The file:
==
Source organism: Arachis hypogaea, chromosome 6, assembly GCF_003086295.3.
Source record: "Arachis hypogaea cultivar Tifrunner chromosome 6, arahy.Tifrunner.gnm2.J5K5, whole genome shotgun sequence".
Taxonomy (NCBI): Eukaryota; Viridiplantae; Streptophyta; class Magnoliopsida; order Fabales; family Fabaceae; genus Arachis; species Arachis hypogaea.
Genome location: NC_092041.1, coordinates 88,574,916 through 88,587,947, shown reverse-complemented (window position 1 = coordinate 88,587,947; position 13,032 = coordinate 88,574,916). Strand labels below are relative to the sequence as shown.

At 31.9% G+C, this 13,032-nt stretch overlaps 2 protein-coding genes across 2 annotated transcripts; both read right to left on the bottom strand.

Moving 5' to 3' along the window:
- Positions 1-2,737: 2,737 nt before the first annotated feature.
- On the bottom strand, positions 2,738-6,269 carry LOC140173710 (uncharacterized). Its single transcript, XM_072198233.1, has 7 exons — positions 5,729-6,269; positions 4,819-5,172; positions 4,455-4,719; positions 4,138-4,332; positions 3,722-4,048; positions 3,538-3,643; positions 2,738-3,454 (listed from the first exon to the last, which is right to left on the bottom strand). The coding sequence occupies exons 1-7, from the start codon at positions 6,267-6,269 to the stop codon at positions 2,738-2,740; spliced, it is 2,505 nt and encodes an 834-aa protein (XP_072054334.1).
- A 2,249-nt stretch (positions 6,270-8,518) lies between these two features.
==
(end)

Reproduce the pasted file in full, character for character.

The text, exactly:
Source organism: Arachis hypogaea, chromosome 6, assembly GCF_003086295.3.
Source record: "Arachis hypogaea cultivar Tifrunner chromosome 6, arahy.Tifrunner.gnm2.J5K5, whole genome shotgun sequence".
Taxonomy (NCBI): Eukaryota; Viridiplantae; Streptophyta; class Magnoliopsida; order Fabales; family Fabaceae; genus Arachis; species Arachis hypogaea.
Genome location: NC_092041.1, coordinates 88,574,916 through 88,587,947, shown reverse-complemented (window position 1 = coordinate 88,587,947; position 13,032 = coordinate 88,574,916). Strand labels below are relative to the sequence as shown.

At 31.9% G+C, this 13,032-nt stretch overlaps 2 protein-coding genes across 2 annotated transcripts; both read right to left on the bottom strand.

Moving 5' to 3' along the window:
- Positions 1-2,737: 2,737 nt before the first annotated feature.
- On the bottom strand, positions 2,738-6,269 carry LOC140173710 (uncharacterized). Its single transcript, XM_072198233.1, has 7 exons — positions 5,729-6,269; positions 4,819-5,172; positions 4,455-4,719; positions 4,138-4,332; positions 3,722-4,048; positions 3,538-3,643; positions 2,738-3,454 (listed from the first exon to the last, which is right to left on the bottom strand). The coding sequence occupies exons 1-7, from the start codon at positions 6,267-6,269 to the stop codon at positions 2,738-2,740; spliced, it is 2,505 nt and encodes an 834-aa protein (XP_072054334.1).
- A 2,249-nt stretch (positions 6,270-8,518) lies between these two features.